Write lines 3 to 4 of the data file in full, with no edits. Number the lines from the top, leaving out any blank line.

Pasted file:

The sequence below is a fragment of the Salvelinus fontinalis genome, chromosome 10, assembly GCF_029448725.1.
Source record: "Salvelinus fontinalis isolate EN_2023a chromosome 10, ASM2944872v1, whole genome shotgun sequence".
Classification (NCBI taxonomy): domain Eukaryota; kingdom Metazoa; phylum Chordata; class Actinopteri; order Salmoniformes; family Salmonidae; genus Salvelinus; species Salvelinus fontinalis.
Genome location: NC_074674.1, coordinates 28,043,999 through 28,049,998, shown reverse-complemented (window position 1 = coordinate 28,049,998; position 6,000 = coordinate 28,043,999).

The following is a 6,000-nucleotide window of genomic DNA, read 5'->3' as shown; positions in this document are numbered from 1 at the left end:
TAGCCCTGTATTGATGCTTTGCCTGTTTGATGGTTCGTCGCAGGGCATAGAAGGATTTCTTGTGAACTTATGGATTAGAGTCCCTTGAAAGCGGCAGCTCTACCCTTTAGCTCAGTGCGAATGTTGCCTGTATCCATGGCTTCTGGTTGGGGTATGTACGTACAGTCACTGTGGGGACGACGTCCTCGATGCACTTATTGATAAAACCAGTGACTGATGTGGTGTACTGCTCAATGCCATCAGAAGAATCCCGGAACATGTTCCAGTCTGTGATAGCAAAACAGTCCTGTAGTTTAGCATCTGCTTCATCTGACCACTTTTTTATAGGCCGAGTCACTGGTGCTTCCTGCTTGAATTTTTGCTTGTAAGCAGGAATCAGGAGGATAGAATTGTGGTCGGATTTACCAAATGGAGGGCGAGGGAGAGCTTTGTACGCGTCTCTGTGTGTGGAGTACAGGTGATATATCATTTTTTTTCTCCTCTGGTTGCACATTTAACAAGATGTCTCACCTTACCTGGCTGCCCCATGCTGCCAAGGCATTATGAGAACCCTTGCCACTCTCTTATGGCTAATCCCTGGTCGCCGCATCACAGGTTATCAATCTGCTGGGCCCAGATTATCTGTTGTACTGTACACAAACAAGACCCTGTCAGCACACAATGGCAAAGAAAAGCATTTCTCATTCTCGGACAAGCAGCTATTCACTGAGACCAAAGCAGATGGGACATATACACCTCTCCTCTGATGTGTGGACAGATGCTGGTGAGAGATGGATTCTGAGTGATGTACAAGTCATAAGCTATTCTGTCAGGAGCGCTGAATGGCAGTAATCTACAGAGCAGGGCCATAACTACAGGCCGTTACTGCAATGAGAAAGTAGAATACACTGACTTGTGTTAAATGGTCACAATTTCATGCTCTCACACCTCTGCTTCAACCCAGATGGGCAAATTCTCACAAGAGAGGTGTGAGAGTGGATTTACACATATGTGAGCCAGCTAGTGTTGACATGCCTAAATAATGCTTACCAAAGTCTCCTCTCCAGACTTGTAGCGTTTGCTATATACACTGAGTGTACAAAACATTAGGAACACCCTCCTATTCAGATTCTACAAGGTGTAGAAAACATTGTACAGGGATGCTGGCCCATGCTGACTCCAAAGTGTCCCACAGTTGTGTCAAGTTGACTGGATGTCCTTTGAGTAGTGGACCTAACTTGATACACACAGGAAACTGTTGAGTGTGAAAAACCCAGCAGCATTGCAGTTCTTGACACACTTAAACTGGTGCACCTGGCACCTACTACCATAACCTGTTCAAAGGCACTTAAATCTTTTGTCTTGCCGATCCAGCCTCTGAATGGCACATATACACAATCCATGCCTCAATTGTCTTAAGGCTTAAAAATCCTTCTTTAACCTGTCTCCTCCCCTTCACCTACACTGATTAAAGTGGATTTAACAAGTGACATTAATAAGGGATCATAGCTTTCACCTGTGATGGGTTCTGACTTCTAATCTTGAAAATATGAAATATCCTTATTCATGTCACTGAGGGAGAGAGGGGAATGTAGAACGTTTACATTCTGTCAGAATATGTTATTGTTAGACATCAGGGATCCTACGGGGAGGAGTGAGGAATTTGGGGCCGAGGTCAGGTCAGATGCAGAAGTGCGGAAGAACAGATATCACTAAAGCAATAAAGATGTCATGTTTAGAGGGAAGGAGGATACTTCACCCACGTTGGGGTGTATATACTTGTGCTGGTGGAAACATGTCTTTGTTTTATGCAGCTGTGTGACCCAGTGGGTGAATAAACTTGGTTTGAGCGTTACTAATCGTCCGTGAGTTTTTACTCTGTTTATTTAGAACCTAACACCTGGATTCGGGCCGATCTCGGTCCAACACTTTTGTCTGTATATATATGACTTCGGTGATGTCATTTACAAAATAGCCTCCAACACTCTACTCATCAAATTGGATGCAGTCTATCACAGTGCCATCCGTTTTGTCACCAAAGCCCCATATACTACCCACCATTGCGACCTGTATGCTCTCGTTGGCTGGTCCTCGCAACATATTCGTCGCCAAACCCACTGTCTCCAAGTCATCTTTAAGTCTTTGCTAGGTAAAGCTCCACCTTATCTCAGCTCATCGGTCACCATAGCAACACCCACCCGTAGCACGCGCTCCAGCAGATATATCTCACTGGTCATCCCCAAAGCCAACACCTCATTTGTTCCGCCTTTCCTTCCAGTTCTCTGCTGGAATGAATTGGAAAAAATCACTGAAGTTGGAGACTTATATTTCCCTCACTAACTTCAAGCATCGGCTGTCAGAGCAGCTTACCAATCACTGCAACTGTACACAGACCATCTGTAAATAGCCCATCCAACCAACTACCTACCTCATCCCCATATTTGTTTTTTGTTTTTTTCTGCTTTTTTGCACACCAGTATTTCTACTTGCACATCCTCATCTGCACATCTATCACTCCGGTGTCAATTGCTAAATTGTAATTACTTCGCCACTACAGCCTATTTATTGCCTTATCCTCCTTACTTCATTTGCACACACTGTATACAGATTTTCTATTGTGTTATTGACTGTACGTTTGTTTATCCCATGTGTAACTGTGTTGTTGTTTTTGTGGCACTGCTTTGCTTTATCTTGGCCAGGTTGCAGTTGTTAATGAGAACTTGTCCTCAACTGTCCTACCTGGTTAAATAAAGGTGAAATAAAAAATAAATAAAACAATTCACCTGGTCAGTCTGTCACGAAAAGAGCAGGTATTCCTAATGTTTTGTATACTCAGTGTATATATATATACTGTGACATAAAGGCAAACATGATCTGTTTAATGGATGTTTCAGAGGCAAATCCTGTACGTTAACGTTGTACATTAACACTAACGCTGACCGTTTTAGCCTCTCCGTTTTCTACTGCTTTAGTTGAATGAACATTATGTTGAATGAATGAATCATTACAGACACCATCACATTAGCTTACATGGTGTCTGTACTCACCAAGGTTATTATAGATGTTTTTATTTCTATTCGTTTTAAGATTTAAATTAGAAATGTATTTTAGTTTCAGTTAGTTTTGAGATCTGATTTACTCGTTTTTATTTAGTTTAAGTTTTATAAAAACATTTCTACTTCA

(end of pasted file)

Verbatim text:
Classification (NCBI taxonomy): domain Eukaryota; kingdom Metazoa; phylum Chordata; class Actinopteri; order Salmoniformes; family Salmonidae; genus Salvelinus; species Salvelinus fontinalis.
Genome location: NC_074674.1, coordinates 28,043,999 through 28,049,998, shown reverse-complemented (window position 1 = coordinate 28,049,998; position 6,000 = coordinate 28,043,999).